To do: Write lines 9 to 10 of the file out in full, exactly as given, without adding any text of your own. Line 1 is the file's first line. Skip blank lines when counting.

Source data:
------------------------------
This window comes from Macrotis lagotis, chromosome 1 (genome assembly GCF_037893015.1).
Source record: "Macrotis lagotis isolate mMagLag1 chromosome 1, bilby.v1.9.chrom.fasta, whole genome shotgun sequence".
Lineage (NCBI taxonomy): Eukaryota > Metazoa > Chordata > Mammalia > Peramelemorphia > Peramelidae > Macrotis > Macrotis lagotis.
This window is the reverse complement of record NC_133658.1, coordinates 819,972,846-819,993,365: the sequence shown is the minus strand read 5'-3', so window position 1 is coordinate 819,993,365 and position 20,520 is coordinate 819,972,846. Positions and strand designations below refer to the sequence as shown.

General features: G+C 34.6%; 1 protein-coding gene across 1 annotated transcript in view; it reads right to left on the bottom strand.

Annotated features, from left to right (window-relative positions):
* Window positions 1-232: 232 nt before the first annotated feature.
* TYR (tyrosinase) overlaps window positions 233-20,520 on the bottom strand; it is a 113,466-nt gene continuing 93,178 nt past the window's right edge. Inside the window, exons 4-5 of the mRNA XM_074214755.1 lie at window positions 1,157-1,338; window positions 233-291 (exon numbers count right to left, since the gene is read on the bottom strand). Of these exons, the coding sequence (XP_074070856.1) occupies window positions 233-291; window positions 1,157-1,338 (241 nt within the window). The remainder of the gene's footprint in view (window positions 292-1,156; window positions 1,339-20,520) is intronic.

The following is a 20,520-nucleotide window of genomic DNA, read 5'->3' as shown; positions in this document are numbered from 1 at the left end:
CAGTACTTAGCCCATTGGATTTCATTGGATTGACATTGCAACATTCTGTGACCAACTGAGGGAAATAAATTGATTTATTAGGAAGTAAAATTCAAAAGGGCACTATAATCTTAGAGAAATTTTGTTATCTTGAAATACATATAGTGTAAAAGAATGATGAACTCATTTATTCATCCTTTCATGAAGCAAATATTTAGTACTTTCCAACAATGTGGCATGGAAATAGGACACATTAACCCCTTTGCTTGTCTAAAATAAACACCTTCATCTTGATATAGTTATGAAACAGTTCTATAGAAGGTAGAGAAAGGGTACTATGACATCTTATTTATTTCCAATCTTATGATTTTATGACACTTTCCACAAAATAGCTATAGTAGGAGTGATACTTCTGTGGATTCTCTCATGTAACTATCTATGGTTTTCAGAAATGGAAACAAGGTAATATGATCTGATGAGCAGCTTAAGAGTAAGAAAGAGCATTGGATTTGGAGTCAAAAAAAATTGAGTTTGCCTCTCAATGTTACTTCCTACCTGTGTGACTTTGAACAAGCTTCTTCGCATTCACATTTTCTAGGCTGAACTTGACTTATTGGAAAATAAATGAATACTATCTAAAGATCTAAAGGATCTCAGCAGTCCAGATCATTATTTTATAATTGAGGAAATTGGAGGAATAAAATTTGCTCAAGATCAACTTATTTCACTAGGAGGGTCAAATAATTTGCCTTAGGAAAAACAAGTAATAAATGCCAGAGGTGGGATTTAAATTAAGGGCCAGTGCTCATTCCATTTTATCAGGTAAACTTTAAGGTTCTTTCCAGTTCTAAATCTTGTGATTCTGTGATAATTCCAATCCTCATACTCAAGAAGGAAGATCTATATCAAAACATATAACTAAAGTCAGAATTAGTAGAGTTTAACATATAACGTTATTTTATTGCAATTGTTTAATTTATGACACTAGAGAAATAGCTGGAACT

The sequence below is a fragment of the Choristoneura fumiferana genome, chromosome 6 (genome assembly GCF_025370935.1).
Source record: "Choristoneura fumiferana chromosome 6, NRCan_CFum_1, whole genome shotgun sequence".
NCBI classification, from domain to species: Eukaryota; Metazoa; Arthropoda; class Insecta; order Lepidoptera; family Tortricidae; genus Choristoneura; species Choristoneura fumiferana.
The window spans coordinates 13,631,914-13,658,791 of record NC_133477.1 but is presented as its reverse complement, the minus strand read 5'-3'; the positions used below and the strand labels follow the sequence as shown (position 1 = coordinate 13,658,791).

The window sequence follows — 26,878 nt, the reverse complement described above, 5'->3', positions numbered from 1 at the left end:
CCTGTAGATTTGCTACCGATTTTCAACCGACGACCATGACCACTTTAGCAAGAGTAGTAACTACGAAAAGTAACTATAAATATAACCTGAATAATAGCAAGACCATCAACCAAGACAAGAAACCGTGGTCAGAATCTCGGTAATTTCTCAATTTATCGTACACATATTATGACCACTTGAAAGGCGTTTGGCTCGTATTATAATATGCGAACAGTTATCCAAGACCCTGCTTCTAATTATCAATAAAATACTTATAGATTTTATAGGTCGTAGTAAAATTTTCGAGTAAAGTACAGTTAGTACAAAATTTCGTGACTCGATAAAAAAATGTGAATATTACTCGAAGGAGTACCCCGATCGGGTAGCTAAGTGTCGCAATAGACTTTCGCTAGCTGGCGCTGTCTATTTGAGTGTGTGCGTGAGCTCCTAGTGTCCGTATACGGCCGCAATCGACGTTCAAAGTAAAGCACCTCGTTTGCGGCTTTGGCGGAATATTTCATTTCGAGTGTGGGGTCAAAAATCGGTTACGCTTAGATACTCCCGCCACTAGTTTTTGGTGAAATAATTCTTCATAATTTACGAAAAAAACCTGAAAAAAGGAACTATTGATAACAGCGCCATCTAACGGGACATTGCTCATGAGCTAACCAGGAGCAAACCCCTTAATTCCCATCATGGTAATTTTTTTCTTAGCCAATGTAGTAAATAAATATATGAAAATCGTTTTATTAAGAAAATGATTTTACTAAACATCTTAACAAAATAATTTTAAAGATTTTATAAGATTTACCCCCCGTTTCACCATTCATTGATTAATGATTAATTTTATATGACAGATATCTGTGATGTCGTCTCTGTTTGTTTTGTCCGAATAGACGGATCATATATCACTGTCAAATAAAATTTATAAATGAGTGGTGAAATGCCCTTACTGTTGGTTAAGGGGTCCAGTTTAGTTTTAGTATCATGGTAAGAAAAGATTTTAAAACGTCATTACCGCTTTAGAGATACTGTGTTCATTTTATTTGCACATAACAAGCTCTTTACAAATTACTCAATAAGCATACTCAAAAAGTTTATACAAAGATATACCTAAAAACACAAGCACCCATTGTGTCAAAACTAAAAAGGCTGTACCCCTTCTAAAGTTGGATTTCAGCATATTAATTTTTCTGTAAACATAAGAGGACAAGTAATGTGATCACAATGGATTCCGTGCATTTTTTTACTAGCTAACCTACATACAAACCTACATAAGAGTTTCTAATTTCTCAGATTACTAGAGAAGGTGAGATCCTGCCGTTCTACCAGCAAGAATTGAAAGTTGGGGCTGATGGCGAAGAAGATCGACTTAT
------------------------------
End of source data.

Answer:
The following is a 20,520-nucleotide window of genomic DNA, read 5'->3' as shown; positions in this document are numbered from 1 at the left end:
CAGTACTTAGCCCATTGGATTTCATTGGATTGACATTGCAACATTCTGTGACCAACTGAGGGAAATAAATTGATTTATTAGGAAGTAAAATTCAAAAGGGCACTATAATCTTAGAGAAATTTTGTTATCTTGAAATACATATAGTGTAAAAGAATGATGAACTCATTTATTCATCCTTTCATGAAGCAAATATTTAGTACTTTCCAACAATGTGGCATGGAAATAGGACACATTAACCCCTTTGCTTGTCTAAAATAAACACCTTCATCTTGATATAGTTATGAAACAGTTCTATAGAAGGTAGAGAAAGGGTACTATGACATCTTATTTATTTCCAATCTTATGATTTTATGACACTTTCCACAAAATAGCTATAGTAGGAGTGATACTTCTGTGGATTCTCTCATGTAACTATCTATGGTTTTCAGAAATGGAAACAAGGTAATATGATCTGATGAGCAGCTTAAGAGTAAGAAAGAGCATTGGATTTGGAGTCAAAAAAAATTGAGTTTGCCTCTCAATGTTACTTCCTACCTGTGTGACTTTGAACAAGCTTCTTCGCATTCACATTTTCTAGGCTGAACTTGACTTATTGGAAAATAAATGAATACTATCTAAAGATCTAAAGGATCTCAGCAGTCCAGATCATTATTTTATAATTGAGGAAATTGGAGGAATAAAATTTGCTCAAGATCAACTTATTTCACTAGGAGGGTCAAATAATTTGCCTTAGGAAAAACAAGTAATAAATGCCAGAGGTGGGATTTAAATTAAGGGCCAGTGCTCATTCCATTTTATCAGGTAAACTTTAAGGTTCTTTCCAGTTCTAAATCTTGTGATTCTGTGATAATTCCAATCCTCATACTCAAGAAGGAAGATCTATATCAAAACATATAACTAAAGTCAGAATTAGTAGAGTTTAACATATAACGTTATTTTATTGCAATTGTTTAATTTATGACACTAGAGAAATAGCTGGAACT